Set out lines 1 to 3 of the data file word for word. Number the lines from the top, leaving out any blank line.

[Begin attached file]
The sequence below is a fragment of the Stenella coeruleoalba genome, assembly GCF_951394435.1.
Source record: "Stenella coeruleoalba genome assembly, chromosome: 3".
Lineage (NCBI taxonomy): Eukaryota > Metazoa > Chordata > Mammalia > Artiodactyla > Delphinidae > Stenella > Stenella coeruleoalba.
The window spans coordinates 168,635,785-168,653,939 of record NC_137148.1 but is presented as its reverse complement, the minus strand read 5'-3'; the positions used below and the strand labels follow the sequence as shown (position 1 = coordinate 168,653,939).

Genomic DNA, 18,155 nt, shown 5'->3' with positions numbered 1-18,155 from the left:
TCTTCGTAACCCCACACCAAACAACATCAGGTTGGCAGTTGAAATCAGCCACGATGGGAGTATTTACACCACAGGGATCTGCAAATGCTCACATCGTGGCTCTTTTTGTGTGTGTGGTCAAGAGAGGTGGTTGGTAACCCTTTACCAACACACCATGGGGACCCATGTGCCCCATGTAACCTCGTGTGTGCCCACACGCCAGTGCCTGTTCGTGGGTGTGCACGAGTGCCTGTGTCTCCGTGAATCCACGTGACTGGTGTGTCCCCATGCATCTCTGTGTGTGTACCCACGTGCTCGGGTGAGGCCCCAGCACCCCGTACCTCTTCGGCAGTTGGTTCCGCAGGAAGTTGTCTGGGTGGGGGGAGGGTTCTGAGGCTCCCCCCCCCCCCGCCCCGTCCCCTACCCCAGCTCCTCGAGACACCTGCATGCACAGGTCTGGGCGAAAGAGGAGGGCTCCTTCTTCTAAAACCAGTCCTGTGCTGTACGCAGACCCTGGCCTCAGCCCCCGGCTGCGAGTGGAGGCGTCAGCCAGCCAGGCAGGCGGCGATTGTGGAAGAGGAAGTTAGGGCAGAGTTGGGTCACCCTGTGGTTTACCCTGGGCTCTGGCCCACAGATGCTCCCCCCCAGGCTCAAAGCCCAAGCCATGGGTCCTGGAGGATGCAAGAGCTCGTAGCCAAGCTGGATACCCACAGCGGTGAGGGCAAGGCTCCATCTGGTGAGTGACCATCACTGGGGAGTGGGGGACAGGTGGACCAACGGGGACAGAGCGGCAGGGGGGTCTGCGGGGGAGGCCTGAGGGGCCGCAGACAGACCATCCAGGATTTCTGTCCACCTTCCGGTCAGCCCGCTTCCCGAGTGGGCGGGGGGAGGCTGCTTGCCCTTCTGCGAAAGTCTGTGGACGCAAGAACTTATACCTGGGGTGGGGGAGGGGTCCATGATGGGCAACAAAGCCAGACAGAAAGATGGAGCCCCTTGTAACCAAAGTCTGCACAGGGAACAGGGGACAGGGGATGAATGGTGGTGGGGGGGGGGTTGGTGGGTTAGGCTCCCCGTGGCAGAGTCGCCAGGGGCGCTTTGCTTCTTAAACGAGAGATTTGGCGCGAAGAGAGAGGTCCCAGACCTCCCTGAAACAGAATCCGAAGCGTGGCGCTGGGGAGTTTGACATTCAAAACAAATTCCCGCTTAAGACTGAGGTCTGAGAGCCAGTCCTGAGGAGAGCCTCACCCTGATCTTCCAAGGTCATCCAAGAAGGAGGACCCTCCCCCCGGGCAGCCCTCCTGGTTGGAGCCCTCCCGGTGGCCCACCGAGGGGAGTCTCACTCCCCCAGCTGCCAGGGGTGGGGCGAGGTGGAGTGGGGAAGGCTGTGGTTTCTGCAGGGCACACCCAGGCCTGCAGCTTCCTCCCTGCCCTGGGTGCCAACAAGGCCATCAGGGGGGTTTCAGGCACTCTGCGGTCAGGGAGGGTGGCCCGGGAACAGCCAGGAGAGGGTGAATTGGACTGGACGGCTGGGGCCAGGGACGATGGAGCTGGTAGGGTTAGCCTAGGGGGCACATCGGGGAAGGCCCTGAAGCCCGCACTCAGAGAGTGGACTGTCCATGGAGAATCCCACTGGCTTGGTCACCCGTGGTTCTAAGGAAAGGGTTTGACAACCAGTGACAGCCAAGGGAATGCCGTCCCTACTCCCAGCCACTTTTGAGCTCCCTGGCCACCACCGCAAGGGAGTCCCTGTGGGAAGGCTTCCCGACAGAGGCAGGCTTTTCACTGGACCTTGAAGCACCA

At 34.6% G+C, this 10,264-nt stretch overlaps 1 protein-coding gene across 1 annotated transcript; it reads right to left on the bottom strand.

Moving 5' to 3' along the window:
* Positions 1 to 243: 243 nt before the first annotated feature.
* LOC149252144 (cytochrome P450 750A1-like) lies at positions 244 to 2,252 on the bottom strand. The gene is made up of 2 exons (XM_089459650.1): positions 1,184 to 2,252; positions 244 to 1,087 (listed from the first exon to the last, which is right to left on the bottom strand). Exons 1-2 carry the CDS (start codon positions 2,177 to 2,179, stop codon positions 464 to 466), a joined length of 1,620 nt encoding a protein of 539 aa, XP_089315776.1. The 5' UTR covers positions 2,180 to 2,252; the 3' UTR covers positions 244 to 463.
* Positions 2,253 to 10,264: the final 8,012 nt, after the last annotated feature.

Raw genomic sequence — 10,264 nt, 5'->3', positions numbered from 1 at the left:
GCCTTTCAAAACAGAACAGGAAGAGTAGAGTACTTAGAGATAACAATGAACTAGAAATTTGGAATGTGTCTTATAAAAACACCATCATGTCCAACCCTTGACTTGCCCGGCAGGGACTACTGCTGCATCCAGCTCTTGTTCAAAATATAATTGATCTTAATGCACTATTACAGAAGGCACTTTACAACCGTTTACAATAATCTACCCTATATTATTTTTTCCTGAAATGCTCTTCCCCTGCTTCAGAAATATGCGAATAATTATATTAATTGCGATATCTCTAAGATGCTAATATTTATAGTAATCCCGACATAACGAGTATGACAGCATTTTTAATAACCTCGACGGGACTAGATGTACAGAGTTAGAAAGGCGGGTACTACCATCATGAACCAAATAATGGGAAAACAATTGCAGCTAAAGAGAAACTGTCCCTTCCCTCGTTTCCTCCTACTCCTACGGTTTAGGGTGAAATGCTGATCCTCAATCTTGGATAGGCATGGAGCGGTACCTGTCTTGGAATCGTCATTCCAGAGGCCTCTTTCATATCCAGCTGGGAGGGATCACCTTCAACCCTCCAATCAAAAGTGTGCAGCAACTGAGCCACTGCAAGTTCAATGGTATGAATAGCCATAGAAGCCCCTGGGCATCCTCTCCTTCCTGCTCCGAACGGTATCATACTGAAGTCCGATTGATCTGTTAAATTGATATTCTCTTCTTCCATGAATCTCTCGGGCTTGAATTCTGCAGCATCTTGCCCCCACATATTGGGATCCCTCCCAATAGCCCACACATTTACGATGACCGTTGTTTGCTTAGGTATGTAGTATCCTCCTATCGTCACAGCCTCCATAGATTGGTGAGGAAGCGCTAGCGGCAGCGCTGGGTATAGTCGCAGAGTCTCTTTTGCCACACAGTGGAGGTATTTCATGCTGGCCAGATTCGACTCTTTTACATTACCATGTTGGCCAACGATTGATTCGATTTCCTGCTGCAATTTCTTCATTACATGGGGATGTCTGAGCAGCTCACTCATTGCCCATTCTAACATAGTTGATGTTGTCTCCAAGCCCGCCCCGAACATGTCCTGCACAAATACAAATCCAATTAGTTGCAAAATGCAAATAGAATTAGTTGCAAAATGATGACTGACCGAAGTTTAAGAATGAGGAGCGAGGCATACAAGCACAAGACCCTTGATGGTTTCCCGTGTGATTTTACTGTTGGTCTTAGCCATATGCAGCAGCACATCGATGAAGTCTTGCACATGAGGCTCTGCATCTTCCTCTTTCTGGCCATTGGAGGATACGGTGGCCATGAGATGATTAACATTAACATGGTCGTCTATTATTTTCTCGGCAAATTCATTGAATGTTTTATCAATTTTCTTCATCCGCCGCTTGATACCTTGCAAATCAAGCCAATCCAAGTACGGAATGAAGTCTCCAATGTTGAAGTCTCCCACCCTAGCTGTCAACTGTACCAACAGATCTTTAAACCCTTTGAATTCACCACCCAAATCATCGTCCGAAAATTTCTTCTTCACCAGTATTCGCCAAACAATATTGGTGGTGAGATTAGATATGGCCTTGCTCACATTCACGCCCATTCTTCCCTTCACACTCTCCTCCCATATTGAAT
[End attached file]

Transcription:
The sequence below is a fragment of the Stenella coeruleoalba genome, assembly GCF_951394435.1.
Source record: "Stenella coeruleoalba genome assembly, chromosome: 3".
Lineage (NCBI taxonomy): Eukaryota > Metazoa > Chordata > Mammalia > Artiodactyla > Delphinidae > Stenella > Stenella coeruleoalba.